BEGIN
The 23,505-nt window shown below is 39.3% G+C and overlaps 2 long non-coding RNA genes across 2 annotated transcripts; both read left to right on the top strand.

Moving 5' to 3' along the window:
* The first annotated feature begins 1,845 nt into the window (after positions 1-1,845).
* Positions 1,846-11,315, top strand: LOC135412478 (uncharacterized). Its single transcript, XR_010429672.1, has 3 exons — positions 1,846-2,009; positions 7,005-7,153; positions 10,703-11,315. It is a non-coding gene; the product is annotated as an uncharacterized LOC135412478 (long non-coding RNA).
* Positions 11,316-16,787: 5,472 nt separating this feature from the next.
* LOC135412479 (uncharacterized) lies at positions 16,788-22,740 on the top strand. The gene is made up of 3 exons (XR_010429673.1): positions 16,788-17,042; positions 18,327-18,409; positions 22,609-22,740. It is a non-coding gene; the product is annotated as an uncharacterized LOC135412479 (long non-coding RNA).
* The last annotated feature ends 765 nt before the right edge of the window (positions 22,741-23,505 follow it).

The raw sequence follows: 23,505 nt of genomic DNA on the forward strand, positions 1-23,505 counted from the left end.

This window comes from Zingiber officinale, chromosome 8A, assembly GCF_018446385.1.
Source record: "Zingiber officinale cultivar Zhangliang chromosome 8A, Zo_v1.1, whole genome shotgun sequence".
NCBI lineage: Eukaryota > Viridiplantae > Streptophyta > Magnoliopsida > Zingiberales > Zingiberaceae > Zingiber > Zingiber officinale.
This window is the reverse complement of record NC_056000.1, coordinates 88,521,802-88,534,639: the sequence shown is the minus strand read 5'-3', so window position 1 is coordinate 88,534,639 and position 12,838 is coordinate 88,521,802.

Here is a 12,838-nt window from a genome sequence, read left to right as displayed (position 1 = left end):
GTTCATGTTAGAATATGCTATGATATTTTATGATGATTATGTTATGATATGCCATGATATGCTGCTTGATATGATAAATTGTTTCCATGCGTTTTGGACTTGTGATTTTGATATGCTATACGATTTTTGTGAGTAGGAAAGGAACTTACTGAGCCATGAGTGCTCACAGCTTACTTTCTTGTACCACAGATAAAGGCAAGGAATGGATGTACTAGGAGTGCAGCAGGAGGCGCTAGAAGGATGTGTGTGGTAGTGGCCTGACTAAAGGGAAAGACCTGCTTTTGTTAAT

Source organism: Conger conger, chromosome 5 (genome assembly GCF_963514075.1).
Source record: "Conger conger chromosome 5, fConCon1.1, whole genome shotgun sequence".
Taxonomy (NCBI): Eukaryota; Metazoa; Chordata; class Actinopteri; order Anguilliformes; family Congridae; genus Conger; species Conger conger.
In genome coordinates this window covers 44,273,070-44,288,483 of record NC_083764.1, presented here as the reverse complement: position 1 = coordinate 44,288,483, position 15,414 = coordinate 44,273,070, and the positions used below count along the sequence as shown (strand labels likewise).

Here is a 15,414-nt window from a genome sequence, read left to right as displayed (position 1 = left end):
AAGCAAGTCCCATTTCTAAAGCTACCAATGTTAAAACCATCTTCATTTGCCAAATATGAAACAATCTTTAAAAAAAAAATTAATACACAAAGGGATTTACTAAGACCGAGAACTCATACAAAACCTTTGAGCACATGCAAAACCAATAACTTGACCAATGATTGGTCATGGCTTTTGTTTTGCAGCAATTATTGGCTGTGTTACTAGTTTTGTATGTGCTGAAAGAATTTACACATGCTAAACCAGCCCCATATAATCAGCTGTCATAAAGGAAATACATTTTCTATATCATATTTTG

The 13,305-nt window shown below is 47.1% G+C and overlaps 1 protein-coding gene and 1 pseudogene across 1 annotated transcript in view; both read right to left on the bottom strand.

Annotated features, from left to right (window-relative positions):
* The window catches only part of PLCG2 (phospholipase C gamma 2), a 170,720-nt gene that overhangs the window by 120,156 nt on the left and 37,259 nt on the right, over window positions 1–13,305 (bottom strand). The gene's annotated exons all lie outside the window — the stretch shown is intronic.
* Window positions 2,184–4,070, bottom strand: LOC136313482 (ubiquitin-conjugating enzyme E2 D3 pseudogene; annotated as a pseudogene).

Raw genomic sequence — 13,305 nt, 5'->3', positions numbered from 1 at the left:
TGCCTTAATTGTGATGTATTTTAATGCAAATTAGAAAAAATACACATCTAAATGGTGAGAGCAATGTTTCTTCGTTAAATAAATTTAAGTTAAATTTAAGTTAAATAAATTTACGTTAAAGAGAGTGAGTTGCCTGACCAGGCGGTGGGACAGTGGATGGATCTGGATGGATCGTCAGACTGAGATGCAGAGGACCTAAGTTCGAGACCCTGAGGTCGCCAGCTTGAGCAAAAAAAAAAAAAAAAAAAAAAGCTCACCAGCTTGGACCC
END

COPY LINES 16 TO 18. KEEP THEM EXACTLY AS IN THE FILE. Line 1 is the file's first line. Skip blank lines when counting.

Source record: "Conger conger chromosome 5, fConCon1.1, whole genome shotgun sequence".
Taxonomy (NCBI): Eukaryota; Metazoa; Chordata; class Actinopteri; order Anguilliformes; family Congridae; genus Conger; species Conger conger.
In genome coordinates this window covers 44,273,070-44,288,483 of record NC_083764.1, presented here as the reverse complement: position 1 = coordinate 44,288,483, position 15,414 = coordinate 44,273,070, and the positions used below count along the sequence as shown (strand labels likewise).